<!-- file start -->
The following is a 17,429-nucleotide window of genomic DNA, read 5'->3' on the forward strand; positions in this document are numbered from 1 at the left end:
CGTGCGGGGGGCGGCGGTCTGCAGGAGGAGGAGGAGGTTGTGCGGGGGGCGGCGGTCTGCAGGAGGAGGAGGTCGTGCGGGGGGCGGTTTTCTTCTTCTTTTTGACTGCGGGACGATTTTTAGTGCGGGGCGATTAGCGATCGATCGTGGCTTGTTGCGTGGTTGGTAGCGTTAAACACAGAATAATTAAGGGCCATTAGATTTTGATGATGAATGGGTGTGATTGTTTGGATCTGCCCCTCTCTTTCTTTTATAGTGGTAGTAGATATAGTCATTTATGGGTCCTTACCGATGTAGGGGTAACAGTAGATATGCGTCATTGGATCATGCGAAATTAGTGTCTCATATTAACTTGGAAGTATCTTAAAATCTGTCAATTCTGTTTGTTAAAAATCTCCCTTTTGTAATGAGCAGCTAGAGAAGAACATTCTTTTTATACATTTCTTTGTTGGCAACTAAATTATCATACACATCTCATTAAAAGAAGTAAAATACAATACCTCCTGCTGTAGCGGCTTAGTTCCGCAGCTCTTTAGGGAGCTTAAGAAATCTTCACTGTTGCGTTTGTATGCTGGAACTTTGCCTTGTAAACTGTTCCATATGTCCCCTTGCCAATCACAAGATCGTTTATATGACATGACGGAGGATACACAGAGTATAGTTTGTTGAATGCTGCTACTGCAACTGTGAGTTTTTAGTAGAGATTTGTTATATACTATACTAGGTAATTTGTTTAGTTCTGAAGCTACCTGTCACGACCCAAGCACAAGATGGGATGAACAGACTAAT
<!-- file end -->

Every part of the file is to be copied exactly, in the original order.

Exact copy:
The following is a 17,429-nucleotide window of genomic DNA, read 5'->3' on the forward strand; positions in this document are numbered from 1 at the left end:
CGTGCGGGGGGCGGCGGTCTGCAGGAGGAGGAGGAGGTTGTGCGGGGGGCGGCGGTCTGCAGGAGGAGGAGGTCGTGCGGGGGGCGGTTTTCTTCTTCTTTTTGACTGCGGGACGATTTTTAGTGCGGGGCGATTAGCGATCGATCGTGGCTTGTTGCGTGGTTGGTAGCGTTAAACACAGAATAATTAAGGGCCATTAGATTTTGATGATGAATGGGTGTGATTGTTTGGATCTGCCCCTCTCTTTCTTTTATAGTGGTAGTAGATATAGTCATTTATGGGTCCTTACCGATGTAGGGGTAACAGTAGATATGCGTCATTGGATCATGCGAAATTAGTGTCTCATATTAACTTGGAAGTATCTTAAAATCTGTCAATTCTGTTTGTTAAAAATCTCCCTTTTGTAATGAGCAGCTAGAGAAGAACATTCTTTTTATACATTTCTTTGTTGGCAACTAAATTATCATACACATCTCATTAAAAGAAGTAAAATACAATACCTCCTGCTGTAGCGGCTTAGTTCCGCAGCTCTTTAGGGAGCTTAAGAAATCTTCACTGTTGCGTTTGTATGCTGGAACTTTGCCTTGTAAACTGTTCCATATGTCCCCTTGCCAATCACAAGATCGTTTATATGACATGACGGAGGATACACAGAGTATAGTTTGTTGAATGCTGCTACTGCAACTGTGAGTTTTTAGTAGAGATTTGTTATATACTATACTAGGTAATTTGTTTAGTTCTGAAGCTACCTGTCACGACCCAAGCACAAGATGGGATGAACAGACTAAT